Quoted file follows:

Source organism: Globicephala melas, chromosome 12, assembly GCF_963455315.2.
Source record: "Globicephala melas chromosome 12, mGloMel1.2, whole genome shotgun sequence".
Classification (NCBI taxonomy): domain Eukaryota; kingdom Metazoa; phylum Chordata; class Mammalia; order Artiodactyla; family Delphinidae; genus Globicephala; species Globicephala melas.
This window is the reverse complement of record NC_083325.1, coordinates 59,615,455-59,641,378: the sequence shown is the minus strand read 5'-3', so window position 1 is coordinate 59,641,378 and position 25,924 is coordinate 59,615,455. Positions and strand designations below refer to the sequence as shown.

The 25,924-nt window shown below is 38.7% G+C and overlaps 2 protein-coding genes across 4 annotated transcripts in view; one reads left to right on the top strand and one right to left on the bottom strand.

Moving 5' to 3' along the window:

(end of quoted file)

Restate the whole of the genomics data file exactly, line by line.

Source organism: Globicephala melas, chromosome 12, assembly GCF_963455315.2.
Source record: "Globicephala melas chromosome 12, mGloMel1.2, whole genome shotgun sequence".
Classification (NCBI taxonomy): domain Eukaryota; kingdom Metazoa; phylum Chordata; class Mammalia; order Artiodactyla; family Delphinidae; genus Globicephala; species Globicephala melas.
This window is the reverse complement of record NC_083325.1, coordinates 59,615,455-59,641,378: the sequence shown is the minus strand read 5'-3', so window position 1 is coordinate 59,641,378 and position 25,924 is coordinate 59,615,455. Positions and strand designations below refer to the sequence as shown.

The 25,924-nt window shown below is 38.7% G+C and overlaps 2 protein-coding genes across 4 annotated transcripts in view; one reads left to right on the top strand and one right to left on the bottom strand.

Moving 5' to 3' along the window: